USG's entry into Chapter 11 bankruptcy proceedings in 2001 was a strategic move to resolve legacy asbestos lawsuits. The process was successfully completed in 2006, allowing USG to emerge stronger and more focused on its core operations. This period of restructuring was crucial in setting the stage for the company's future growth and profitability 2.

During the Great Recession, USG implemented several strategies to navigate the economic downturn. The company focused on cutting costs and closing older, less efficient operations. These measures helped USG return to profitability in 2013, posting $2 million in net earnings in the first quarter and $26 million in the second quarter. USG's ability to adapt and innovate during challenging times underscored its resilience and strategic acumen 2.

In 2018, USG entered into an agreement to be purchased by Knauf, a German building materials company. The deal, which closed in 2019, was valued at $7 billion. Buffett's investment in USG netted around $2 billion from this takeover bid, marking a significant return on investment. This acquisition highlighted the value of strategic partnerships and the importance of seizing favorable opportunities 12.

Despite his reputation for rarely selling investments, Buffett was happy to sell USG due to the high bid from Knauf. This decision underscores Buffett's pragmatic approach to investment, where he is willing to capitalize on favorable offers to maximize returns. The sale of USG was a testament to Buffett's ability to balance long-term investment strategies with timely exits 1.

The USG Corporation turnaround offers several key takeaways for investors. Patience, strategic management, and the ability to seize the right opportunities are crucial elements of successful investing. Buffett's involvement with USG highlights the importance of backing strong management teams and being prepared to navigate through crises. For Berkshire Hathaway shareholders, the USG saga is a reminder of the value of strategic foresight and the benefits of long-term investment horizons.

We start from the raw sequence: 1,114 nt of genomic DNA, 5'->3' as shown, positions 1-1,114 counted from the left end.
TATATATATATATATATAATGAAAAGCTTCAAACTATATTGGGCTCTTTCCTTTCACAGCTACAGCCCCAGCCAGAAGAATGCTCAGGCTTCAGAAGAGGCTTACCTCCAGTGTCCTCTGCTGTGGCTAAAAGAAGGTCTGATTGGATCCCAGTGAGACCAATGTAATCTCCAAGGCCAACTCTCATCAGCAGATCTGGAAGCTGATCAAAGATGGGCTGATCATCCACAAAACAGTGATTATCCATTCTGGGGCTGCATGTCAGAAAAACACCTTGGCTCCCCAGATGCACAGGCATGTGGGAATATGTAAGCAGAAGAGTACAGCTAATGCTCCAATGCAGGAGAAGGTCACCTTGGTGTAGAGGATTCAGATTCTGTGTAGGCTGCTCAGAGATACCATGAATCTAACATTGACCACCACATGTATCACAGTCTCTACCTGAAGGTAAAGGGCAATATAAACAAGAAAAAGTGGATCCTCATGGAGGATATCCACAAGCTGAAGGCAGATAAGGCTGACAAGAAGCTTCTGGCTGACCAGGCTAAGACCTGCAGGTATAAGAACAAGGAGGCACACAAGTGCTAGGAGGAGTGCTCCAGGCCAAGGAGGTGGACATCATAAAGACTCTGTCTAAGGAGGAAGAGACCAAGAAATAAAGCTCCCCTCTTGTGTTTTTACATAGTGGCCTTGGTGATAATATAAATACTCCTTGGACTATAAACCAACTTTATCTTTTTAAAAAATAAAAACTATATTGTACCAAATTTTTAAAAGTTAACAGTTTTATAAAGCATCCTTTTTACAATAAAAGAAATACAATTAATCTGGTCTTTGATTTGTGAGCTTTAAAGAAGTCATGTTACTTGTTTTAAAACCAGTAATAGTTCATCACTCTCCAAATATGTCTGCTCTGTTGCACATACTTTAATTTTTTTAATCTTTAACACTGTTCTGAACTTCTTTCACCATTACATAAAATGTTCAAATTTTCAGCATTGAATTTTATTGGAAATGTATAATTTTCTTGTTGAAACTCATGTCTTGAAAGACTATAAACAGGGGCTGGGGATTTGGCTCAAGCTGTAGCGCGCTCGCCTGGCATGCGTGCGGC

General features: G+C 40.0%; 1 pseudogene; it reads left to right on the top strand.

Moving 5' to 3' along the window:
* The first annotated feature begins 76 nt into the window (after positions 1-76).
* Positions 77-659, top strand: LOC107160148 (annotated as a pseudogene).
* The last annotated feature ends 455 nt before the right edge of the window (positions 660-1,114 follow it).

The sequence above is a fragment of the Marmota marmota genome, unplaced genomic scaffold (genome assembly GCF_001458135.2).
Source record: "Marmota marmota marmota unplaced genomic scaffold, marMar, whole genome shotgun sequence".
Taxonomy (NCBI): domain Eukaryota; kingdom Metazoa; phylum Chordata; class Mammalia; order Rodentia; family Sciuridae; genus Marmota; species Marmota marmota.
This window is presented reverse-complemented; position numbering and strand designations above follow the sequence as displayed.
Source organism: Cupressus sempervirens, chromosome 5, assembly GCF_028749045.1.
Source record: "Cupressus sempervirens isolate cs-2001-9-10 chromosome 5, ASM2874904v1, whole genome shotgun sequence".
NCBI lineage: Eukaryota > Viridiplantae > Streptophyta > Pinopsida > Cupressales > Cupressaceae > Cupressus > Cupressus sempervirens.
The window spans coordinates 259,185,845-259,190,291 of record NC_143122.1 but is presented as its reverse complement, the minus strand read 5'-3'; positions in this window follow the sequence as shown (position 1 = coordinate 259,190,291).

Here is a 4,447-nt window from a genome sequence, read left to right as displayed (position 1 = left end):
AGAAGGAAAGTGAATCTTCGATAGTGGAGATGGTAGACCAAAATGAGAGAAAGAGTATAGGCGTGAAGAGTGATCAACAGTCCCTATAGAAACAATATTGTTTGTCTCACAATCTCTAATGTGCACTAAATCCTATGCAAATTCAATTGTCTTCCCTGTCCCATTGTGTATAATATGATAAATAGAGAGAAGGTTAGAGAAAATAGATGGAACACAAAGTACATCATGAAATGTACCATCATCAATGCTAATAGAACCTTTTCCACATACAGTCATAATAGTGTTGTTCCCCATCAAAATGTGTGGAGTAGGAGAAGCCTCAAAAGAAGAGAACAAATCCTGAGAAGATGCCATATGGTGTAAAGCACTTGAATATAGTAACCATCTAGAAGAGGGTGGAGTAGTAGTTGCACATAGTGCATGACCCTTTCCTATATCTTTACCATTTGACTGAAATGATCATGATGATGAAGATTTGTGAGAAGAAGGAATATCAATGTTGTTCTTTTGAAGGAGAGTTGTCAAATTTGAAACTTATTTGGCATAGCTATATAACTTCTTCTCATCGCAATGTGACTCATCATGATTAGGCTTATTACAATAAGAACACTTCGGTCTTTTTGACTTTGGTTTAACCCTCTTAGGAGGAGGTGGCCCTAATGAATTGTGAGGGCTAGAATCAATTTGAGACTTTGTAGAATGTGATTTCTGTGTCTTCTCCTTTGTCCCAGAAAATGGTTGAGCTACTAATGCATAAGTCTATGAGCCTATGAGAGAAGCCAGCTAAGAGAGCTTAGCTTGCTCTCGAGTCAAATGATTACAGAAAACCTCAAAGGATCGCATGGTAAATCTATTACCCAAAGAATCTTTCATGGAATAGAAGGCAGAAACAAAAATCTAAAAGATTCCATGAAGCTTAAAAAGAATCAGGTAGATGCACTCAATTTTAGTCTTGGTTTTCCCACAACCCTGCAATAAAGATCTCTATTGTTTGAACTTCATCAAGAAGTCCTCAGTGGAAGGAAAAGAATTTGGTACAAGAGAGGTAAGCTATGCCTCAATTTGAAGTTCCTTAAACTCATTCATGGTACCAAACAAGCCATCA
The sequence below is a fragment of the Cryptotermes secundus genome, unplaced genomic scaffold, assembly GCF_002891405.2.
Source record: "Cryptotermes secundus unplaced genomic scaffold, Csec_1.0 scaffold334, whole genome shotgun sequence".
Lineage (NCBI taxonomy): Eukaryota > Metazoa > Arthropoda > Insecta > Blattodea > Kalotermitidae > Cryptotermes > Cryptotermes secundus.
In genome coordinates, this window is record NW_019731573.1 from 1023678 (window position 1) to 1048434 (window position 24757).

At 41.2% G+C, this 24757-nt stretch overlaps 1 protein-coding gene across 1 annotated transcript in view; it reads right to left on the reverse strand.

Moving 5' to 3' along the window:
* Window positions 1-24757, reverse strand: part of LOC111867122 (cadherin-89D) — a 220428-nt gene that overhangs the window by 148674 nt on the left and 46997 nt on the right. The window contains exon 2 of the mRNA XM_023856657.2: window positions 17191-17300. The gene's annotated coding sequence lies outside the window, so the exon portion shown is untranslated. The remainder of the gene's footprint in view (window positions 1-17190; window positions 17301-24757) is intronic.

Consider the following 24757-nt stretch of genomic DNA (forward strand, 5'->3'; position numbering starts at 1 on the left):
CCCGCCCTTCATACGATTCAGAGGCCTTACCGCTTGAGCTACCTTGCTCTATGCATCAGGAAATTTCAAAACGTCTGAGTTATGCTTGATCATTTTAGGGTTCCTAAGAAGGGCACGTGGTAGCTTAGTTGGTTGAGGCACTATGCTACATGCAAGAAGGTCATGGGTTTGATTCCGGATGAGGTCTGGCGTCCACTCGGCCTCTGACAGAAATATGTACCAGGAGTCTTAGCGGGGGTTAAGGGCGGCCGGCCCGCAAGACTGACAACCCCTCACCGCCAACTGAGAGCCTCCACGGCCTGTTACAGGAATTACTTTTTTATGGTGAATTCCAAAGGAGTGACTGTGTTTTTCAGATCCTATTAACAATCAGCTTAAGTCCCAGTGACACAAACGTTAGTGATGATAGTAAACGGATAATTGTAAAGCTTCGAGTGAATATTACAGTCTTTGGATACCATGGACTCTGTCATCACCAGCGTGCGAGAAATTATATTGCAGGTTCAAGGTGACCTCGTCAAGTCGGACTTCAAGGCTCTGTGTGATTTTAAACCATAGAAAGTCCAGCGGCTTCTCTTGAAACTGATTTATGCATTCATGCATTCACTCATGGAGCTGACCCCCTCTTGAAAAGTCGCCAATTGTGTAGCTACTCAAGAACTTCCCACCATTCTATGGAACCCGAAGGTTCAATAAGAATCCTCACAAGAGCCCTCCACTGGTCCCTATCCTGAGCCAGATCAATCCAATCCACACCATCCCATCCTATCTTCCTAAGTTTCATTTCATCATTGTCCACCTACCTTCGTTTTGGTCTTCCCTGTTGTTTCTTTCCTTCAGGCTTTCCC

3. The Buffalo News Acquisition

The Buffalo News. In 1977, Warren Buffett and Charlie Munger made a bold move by acquiring the Buffalo Evening News, a regional newspaper serving a 10-county area in western New York. With a daily circulation nearing 300,000 and revenues around $157 million, the Buffalo News was a significant player in the local media landscape 4. The acquisition of the Buffalo Evening News was a substantial investment for Berkshire Hathaway, costing $32.5 million, which represented a staggering 25% of the company's net worth at the time 4. This move was not just a financial commitment but also a testament to Buffett and Munger's belief in the potential of the newspaper industry.